Woosie's Words: Don't forget the unsung heroes, don't forget Cameron Jerome
From my days playing football for my school, about 10 years ago now, there are a few matches that stand out vividly in my memory.
One of those was played on a pitch that contained roughly two blades of grass, on a freezing cold day in the winter and many days of heavy rain.
Naturally, I won the man of the match award, despite seemingly not doing as much as my peers and being the only player on the pitch not to score a goal.
Last Sunday evening, I was trawling through the Palace forums to find that Cameron Jerome had earned only eight votes for man of the match, and wondered to myself quite how so few people appreciated his efforts during the match.
The Welsh weather was horrendous prior to the match, as heavy rain and hailstones brought fear into my mind that I’d have made the trip to Swansea only to find the game called off in a repeat of the Everton match only a few weeks ago.
Fortunately the Liberty stadium pitch was a little more prepared than those on which I played at school and the game went ahead.
Marouane Chamakh pulled up with a hamstring injury midway through the first half and much to my dismay I saw Cameron Jerome being readied to replace him.
Indeed, Jerome entered the fray and was immediately greeted with the sort of response that leaves you remembering how vicious rivalries can be, as the former Cardiff man was derided throughout the game.
Slowly but surely, Palace seemed to improve from their abysmal, and abysmal is putting it lightly, performance.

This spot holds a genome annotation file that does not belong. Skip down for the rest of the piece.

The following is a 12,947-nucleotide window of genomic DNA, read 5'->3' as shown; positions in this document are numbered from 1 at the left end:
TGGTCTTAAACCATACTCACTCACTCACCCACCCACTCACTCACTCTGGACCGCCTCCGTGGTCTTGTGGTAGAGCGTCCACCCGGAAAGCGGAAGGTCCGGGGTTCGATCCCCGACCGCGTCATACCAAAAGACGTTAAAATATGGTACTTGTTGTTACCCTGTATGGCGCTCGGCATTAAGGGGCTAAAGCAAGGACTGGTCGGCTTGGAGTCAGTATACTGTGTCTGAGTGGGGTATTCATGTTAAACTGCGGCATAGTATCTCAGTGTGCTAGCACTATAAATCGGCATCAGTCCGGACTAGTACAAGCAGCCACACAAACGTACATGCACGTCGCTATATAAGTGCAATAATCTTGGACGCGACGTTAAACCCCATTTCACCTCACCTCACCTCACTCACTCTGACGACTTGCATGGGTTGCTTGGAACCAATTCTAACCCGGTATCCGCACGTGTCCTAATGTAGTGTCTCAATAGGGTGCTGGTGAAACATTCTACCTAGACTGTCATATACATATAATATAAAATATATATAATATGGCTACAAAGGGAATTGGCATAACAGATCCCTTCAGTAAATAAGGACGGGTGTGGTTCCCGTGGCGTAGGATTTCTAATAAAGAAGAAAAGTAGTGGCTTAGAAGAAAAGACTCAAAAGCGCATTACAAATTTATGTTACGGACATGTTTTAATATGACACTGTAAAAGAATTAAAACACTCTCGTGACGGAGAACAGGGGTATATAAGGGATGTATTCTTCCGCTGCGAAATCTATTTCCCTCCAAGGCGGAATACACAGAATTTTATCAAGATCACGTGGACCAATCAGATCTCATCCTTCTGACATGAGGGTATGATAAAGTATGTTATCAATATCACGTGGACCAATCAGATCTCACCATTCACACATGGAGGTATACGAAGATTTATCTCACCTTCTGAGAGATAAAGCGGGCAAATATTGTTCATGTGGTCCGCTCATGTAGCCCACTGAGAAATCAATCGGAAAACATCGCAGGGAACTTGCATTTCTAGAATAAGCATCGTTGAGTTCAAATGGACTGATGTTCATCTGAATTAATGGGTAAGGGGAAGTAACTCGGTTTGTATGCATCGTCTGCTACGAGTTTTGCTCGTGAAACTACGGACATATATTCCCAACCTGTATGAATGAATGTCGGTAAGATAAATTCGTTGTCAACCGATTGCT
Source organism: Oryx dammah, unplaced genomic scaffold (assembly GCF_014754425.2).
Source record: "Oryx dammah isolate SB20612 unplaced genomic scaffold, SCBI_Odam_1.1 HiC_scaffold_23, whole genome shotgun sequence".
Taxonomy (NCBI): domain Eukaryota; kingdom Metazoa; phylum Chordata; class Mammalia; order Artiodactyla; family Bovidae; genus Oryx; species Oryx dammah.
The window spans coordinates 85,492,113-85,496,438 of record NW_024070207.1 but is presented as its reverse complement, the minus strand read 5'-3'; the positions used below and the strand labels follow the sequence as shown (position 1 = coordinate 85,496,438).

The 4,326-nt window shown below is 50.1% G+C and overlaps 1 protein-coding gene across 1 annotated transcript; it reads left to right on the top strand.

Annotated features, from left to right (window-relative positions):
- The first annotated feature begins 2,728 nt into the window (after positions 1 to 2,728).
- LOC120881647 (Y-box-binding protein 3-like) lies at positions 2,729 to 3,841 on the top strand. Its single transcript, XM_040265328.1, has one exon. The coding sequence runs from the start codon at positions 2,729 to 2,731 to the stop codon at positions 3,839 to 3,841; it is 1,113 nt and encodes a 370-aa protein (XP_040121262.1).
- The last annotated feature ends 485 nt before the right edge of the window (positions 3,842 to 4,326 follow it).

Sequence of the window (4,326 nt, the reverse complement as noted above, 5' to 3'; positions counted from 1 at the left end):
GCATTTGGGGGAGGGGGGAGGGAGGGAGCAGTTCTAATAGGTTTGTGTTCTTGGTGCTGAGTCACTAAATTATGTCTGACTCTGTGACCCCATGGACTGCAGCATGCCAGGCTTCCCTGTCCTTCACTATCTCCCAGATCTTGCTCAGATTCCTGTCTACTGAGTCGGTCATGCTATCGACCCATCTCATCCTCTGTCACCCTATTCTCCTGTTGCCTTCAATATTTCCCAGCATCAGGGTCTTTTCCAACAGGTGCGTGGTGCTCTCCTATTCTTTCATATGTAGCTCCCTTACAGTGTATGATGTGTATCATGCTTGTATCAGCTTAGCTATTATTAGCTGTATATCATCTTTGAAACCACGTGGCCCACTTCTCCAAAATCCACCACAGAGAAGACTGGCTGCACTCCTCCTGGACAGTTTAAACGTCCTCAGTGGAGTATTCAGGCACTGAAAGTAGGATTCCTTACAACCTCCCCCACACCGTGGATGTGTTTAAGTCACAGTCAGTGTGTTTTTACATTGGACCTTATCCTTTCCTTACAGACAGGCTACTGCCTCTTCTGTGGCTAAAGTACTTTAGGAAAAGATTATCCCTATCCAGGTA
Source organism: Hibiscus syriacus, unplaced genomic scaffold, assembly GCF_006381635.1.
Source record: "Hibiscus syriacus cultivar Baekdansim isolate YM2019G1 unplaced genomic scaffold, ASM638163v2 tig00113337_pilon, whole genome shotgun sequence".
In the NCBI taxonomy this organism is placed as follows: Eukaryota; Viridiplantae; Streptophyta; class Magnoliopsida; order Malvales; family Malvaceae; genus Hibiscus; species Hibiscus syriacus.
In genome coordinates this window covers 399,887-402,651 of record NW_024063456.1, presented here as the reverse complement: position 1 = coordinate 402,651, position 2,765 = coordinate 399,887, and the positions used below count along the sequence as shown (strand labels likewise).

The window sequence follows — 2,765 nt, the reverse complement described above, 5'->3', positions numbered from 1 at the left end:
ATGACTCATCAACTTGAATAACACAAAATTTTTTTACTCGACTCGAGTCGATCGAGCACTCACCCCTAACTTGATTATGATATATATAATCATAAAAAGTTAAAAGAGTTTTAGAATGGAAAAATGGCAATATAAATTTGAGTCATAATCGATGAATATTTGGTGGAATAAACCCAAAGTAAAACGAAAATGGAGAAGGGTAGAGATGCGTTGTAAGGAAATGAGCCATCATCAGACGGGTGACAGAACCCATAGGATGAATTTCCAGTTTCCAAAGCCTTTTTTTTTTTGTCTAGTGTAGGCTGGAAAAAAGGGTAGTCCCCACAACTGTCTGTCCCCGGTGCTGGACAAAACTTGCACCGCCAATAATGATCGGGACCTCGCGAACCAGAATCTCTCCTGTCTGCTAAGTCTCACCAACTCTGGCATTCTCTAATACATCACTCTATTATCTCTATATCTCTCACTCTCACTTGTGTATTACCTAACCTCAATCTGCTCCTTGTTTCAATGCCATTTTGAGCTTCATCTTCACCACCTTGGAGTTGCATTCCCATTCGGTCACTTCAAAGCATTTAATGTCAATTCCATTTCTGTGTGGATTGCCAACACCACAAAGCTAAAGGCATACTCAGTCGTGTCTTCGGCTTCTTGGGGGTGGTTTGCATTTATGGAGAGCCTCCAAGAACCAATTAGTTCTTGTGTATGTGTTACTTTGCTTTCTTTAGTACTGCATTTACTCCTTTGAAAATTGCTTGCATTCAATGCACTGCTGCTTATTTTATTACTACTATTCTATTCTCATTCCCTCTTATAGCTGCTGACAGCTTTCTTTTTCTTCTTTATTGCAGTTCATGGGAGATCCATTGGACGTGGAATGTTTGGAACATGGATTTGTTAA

Jerome was a key cog in the Eagles’ machine as slowly it trundled into gear and began pumping out steam like the traction engine of Darren Ambrose’s foot during the League Cup quarter final in 2011.
Glenn Murray was introduced at half time and Tony Pulis had turned it around. The Palace boss admitted he got it wrong in the first half, but to his credit, he got it very right in the second.
Jerome and Murray linked up well, but it was the former who, for me, was the more accomplished player on the day.
CamJam, as I refer to him (blame FYP’s Jim Daly), pulled defenders all over the place with his movement and created space for Yannick Bolasie to run down the wing and terrorise the talented Ben Davies.
Given space: Cameron Jerome's hard work is a huge boost to the likes of Yannick Bolasie
Not only that, but he won a number of headers and flick ons to bring Murray and/or Bolasie into play.
Calvin Andrew mark II?
Not a chance, Jerome has more ability and talent than Andrew, and his workrate is infinitely superior.
But he just is not a goalscorer and that’s what Palace need right now; so it was understandable that Murray – a crowd favourite – was voted as the Eagles’ top man on the day, especially given he scored a well-deserved first Premier League goal.
Nonetheless, without Jerome up front holding the ball up and bringing others into play so well, just as Chamakh does, the game could easily have slipped through Palace’s fingers and disappeared.
The on-loan Stoke striker may not be a world beater, but his performances have been sufficient to change my mind about his ability, just as I admit how very wrong I got it with Murray when he first joined.
Sometimes, it’s about appreciating the less obvious aspects of a player’s game, and Jerome is better than most give him credit for.
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